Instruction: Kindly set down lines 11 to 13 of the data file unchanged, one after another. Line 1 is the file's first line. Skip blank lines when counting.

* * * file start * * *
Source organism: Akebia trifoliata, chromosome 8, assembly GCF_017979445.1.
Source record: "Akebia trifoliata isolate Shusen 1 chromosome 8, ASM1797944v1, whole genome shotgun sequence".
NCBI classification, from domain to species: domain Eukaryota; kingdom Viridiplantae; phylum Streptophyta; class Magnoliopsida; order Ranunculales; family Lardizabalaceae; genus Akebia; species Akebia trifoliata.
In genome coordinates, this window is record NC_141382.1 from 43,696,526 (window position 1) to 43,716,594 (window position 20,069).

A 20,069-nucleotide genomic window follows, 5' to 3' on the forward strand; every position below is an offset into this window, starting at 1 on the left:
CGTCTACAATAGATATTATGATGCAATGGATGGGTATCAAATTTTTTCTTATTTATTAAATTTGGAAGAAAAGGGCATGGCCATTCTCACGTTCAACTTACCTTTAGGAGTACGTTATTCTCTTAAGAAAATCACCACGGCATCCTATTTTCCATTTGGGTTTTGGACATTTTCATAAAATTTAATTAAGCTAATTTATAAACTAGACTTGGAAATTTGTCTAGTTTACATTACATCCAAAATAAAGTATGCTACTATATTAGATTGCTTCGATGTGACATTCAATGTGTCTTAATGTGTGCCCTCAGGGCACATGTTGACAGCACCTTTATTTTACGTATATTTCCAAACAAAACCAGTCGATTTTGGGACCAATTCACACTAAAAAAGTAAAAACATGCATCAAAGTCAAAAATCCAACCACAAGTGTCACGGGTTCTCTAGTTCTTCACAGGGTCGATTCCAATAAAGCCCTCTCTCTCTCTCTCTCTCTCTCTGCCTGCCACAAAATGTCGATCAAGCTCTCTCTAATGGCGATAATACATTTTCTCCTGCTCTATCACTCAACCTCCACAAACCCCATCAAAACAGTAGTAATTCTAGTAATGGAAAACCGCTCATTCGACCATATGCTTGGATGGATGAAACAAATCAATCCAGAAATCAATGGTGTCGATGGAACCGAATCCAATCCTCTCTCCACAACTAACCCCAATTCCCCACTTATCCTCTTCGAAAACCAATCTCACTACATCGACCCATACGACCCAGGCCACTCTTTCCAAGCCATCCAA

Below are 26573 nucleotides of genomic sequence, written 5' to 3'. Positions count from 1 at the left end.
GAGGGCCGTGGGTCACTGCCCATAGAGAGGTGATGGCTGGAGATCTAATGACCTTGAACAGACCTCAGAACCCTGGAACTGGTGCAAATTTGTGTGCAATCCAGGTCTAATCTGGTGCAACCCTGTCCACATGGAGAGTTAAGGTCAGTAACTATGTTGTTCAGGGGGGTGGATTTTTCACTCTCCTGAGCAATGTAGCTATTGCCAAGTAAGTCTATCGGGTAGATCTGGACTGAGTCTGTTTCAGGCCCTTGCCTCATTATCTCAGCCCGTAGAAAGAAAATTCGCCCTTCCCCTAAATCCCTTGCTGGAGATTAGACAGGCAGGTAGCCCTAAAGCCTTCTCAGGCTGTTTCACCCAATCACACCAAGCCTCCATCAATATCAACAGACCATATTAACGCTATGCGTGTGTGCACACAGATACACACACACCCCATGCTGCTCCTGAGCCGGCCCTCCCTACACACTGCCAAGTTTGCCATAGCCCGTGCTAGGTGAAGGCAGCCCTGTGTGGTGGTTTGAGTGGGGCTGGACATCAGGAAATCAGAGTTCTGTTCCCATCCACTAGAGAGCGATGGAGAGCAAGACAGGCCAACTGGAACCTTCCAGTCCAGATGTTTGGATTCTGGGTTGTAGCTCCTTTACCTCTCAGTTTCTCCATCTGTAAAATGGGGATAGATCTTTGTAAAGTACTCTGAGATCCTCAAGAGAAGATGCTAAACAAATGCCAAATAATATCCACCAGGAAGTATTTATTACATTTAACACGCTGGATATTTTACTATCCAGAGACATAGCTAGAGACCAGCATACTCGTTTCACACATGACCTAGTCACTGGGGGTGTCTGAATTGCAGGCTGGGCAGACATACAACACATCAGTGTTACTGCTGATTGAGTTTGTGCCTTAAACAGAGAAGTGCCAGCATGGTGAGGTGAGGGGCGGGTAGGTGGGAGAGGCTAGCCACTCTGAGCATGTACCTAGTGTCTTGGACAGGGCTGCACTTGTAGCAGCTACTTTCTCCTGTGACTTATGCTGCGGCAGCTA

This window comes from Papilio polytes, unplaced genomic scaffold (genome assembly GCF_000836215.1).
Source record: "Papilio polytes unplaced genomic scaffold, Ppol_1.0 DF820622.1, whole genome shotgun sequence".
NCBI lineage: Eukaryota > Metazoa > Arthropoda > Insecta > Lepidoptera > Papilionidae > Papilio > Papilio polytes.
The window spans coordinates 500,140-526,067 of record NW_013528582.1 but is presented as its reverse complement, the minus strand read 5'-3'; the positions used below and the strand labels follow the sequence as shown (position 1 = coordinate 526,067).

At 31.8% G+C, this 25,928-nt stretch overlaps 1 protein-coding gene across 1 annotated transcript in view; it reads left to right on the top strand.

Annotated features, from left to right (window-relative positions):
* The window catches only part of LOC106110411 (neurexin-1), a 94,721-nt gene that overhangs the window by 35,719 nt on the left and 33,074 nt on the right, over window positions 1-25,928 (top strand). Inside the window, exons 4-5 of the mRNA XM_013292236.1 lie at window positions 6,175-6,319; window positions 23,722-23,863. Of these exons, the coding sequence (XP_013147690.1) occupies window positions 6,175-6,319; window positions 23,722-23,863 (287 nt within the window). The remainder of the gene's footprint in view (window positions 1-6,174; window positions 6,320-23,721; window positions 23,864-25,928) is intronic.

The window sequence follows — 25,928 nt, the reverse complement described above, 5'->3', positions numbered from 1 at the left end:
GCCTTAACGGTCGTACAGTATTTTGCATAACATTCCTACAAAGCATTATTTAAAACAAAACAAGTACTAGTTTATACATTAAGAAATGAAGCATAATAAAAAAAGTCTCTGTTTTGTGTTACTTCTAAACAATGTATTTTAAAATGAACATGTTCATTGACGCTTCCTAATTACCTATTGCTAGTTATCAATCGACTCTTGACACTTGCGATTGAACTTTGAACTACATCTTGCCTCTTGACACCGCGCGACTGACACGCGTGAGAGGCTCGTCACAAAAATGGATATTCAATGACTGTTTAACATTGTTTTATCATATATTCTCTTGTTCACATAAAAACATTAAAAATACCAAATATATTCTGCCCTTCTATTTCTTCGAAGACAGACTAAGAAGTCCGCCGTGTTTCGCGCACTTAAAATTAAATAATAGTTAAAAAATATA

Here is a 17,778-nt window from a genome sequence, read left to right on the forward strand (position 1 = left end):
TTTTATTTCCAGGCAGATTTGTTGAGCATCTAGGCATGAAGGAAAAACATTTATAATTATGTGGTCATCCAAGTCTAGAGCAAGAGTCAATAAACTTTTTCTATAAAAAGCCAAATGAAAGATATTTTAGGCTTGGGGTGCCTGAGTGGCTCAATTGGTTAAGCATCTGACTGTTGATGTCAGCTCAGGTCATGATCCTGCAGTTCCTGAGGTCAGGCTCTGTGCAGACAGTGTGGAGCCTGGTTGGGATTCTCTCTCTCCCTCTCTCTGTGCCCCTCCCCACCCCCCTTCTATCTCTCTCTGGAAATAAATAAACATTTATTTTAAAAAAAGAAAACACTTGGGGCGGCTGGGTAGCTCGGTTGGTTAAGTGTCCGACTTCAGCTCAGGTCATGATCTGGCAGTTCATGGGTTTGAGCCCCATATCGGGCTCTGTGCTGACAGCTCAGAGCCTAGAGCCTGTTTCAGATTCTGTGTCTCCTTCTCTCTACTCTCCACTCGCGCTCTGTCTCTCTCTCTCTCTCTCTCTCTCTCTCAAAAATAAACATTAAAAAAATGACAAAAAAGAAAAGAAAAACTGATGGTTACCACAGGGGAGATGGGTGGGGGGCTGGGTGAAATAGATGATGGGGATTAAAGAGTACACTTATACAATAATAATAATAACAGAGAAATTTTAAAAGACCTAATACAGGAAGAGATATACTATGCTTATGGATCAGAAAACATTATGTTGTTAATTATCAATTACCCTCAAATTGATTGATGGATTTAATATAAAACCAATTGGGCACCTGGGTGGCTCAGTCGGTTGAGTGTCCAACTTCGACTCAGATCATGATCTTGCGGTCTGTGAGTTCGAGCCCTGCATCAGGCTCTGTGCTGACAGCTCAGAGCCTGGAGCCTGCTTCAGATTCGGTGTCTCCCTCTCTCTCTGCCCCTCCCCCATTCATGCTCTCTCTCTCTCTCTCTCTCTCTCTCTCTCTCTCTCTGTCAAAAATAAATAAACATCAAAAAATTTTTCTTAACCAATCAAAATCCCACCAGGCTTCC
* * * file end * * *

NCBI lineage: Eukaryota > Metazoa > Arthropoda > Insecta > Lepidoptera > Papilionidae > Papilio > Papilio polytes.
The window spans coordinates 500,140-526,067 of record NW_013528582.1 but is presented as its reverse complement, the minus strand read 5'-3'; the positions used below and the strand labels follow the sequence as shown (position 1 = coordinate 526,067).

At 31.8% G+C, this 25,928-nt stretch overlaps 1 protein-coding gene across 1 annotated transcript in view; it reads left to right on the top strand.